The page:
All it takes is a touch for better mental health


By AGENCY

A welcomed touch, whether long or short, can have a positive effect on a person’s state of mind. — dpa

A gentle touch, a relaxing massage or a firm hug – all these kinds of human contact can alleviate pain, depression and anxiety in adults and children, according to a new analysis of more than 130 international studies.

Not only human touch, but also that of robots and cuddly toys makes a difference, according to the analysis, published in the journal Nature Human Behaviour by a research team based in Germany and the Netherlands.

“Touch that is desired improves the well-being of people with illnesses in clinical situations, as well as healthy people,” explained study author Dr Julian Packheiser from Germany’s Institute of Cognitive Neuroscience at the Ruhr-Universität Bochum.

“Anyone who has the impulse to hug family or friends should therefore not hold back unless the other person refuses it.”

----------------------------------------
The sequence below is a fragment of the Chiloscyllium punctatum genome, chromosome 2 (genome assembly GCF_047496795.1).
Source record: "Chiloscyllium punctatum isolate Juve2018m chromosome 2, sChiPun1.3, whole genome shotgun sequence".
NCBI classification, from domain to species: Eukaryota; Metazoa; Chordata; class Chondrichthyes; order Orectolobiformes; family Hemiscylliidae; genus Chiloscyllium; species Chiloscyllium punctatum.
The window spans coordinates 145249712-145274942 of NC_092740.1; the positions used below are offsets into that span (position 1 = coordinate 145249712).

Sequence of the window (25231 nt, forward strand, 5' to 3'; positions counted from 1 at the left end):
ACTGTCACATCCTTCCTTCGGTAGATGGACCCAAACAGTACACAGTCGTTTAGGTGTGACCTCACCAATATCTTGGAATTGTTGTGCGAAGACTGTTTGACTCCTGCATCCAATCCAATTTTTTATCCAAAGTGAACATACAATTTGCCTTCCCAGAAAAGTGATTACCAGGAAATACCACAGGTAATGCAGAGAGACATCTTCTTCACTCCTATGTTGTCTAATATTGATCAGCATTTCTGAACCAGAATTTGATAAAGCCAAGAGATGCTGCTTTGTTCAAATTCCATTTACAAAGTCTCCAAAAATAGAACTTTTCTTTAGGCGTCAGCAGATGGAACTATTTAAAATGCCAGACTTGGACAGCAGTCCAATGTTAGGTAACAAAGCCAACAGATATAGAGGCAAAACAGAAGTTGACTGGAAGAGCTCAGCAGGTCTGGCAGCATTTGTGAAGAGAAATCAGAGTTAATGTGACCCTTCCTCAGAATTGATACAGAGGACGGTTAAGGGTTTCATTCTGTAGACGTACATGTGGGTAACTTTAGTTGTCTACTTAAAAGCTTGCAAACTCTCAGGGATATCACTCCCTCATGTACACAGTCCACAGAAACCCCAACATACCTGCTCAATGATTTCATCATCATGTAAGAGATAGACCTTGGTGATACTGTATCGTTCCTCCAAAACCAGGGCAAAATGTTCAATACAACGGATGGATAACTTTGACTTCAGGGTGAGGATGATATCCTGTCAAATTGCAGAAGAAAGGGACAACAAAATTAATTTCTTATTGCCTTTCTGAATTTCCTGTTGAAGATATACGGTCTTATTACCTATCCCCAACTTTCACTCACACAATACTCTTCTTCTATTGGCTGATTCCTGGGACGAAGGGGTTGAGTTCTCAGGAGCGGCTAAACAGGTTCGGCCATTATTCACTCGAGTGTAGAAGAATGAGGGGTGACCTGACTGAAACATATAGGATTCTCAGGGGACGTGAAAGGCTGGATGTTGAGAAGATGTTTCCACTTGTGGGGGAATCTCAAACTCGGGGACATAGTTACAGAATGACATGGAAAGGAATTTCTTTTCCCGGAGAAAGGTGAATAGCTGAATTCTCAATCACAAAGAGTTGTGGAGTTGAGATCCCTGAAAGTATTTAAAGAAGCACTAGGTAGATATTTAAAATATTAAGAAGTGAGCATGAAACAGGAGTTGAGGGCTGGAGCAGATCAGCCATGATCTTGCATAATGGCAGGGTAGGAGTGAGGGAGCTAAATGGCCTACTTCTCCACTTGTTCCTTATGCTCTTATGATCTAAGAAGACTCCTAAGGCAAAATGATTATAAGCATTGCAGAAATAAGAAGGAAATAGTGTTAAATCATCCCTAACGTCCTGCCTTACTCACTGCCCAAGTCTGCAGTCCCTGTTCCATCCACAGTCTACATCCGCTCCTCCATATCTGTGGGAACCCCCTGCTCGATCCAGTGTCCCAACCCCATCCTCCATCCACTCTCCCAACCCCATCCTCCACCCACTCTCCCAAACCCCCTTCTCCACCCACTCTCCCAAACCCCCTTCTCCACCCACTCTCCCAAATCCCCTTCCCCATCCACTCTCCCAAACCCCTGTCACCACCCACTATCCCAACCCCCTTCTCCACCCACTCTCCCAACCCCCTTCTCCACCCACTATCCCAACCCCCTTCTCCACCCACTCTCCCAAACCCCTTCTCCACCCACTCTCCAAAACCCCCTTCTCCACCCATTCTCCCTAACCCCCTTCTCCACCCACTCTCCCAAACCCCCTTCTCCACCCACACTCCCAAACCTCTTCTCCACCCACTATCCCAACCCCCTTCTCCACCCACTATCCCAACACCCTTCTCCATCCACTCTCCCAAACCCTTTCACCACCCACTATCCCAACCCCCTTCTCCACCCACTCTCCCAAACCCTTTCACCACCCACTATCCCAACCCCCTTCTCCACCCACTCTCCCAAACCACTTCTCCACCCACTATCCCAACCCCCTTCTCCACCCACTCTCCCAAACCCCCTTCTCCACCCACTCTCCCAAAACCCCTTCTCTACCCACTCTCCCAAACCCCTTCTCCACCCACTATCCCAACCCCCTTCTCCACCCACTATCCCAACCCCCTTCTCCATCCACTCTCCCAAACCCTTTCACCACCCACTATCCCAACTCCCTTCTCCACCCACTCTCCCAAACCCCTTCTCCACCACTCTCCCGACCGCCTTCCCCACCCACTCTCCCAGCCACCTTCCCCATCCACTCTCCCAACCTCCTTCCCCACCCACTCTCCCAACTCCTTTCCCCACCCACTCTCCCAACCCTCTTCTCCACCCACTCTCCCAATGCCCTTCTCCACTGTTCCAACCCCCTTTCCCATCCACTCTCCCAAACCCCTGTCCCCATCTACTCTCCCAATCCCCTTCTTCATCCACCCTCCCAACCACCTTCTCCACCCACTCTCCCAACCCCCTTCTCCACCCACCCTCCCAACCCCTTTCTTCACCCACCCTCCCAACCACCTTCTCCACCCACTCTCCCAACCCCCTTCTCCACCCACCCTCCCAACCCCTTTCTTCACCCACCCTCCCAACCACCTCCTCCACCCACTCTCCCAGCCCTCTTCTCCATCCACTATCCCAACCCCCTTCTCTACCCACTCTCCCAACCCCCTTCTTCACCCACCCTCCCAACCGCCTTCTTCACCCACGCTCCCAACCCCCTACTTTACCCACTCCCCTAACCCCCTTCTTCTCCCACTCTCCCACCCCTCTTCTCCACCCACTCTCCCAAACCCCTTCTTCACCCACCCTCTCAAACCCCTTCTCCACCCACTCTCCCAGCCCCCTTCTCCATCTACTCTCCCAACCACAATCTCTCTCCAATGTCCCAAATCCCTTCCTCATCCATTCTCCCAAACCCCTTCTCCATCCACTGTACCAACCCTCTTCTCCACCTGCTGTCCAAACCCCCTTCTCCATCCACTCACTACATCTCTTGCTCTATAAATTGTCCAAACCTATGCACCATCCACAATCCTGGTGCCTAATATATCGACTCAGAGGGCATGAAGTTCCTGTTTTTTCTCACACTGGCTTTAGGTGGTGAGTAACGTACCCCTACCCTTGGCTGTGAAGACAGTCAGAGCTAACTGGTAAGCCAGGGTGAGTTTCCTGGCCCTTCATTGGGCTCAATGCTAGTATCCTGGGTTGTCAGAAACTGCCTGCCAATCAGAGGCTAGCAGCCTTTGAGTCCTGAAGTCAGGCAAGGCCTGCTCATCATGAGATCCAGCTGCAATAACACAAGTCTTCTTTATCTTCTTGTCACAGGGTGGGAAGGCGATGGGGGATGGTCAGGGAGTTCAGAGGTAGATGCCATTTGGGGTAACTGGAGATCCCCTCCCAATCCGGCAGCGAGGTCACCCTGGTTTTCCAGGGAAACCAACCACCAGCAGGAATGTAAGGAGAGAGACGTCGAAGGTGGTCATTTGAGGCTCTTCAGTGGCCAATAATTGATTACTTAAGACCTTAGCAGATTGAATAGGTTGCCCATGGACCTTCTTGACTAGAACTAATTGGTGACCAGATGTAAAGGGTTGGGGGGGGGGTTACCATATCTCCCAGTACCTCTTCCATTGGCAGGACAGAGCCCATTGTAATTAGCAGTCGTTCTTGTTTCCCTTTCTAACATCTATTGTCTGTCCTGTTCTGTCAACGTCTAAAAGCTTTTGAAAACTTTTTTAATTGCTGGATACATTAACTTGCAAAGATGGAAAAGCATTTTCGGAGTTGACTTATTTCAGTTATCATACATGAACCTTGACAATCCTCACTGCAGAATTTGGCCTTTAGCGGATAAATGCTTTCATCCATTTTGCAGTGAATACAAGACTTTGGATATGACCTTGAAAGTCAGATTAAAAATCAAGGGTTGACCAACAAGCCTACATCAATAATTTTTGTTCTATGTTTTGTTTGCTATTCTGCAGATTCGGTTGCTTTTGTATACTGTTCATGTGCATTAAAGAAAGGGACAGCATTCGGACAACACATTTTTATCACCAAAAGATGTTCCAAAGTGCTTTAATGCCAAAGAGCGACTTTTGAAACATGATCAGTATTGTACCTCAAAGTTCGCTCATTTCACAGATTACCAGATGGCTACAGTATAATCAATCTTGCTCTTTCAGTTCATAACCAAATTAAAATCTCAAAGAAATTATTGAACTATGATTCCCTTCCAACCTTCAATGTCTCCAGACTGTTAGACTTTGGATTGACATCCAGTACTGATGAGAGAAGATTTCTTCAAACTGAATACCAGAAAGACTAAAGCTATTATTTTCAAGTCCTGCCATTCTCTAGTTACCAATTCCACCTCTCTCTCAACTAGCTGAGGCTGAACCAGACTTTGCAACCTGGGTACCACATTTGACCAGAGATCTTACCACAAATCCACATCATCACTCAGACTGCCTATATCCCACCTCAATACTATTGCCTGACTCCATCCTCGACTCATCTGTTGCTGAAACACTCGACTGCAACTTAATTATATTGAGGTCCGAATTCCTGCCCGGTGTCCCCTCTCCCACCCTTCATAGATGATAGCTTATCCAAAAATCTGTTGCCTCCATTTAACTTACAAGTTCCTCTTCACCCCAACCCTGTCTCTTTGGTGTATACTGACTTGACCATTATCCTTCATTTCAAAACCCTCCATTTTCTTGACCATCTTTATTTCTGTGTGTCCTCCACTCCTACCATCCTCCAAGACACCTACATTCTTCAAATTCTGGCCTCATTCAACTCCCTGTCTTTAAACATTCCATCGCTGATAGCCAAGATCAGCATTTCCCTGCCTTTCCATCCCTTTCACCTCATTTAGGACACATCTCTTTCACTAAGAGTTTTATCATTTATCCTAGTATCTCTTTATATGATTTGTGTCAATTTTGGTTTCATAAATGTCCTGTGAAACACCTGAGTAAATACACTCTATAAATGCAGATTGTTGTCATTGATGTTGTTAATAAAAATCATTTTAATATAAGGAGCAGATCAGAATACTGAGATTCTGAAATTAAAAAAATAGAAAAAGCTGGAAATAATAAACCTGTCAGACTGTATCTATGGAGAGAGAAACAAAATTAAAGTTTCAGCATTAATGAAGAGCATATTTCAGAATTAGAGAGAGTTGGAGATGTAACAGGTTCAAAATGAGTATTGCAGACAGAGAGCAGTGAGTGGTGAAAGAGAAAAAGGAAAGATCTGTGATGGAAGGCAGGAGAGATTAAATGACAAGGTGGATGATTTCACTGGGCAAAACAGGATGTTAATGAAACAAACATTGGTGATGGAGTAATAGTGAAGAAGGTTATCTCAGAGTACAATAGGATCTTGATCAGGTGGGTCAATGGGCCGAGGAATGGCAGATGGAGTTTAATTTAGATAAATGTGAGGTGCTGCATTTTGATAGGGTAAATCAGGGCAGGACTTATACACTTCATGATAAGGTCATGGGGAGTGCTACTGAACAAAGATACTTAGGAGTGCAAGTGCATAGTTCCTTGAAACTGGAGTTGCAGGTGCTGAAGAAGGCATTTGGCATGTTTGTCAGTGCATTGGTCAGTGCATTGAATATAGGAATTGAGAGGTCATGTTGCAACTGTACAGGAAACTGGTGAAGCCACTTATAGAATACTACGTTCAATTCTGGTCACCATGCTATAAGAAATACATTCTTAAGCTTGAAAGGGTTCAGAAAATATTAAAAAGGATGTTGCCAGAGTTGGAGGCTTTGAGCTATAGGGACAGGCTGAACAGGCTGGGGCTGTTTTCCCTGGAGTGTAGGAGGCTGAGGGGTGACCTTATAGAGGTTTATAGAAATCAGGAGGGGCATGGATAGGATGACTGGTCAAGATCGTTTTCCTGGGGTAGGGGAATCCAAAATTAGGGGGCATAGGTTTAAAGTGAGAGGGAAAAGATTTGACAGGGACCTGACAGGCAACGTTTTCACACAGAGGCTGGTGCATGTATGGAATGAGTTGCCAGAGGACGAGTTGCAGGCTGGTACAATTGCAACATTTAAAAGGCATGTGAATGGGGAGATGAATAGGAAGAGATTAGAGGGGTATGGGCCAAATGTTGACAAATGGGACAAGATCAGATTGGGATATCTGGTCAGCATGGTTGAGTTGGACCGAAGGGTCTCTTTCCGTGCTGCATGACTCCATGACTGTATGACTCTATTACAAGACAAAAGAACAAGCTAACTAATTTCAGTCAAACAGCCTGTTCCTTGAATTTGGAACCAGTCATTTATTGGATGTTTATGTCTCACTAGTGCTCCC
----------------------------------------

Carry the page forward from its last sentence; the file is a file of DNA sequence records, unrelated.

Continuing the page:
The research team’s findings show that shorter, but more frequent, touches are particularly beneficial.

“The longer the touch, the better,” says Dr Packheiser.

“It doesn’t have to be a long, expensive massage, even a short hug has a positive effect.”

Touching objects such as robots, cuddly toys or cushions, also has a positive effect.

These lead to similar physical benefits as touch from people, but to smaller benefits for mental health.

Both adults and small children benefit from touch.

“For infants, it is important that it is the parents who carry out the touching.

“Their touch has a better effect than that of carers,” reported Dr Helena Hartmann from Germany’s University of Duisburg-Essen.

“In adults, however, there are no differences between familiar people and professional staff.”

The greatest effect of touch on adults was demonstrated by the numerous studies on the mental state of the test subjects.

Pain, depression and anxiety decreased significantly.

Physical contact also had a positive effect on cardiovascular factors such as blood pressure and heart rate, but the effect was less pronounced. – dpa

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Mental health , anxiety , depression , pain

   

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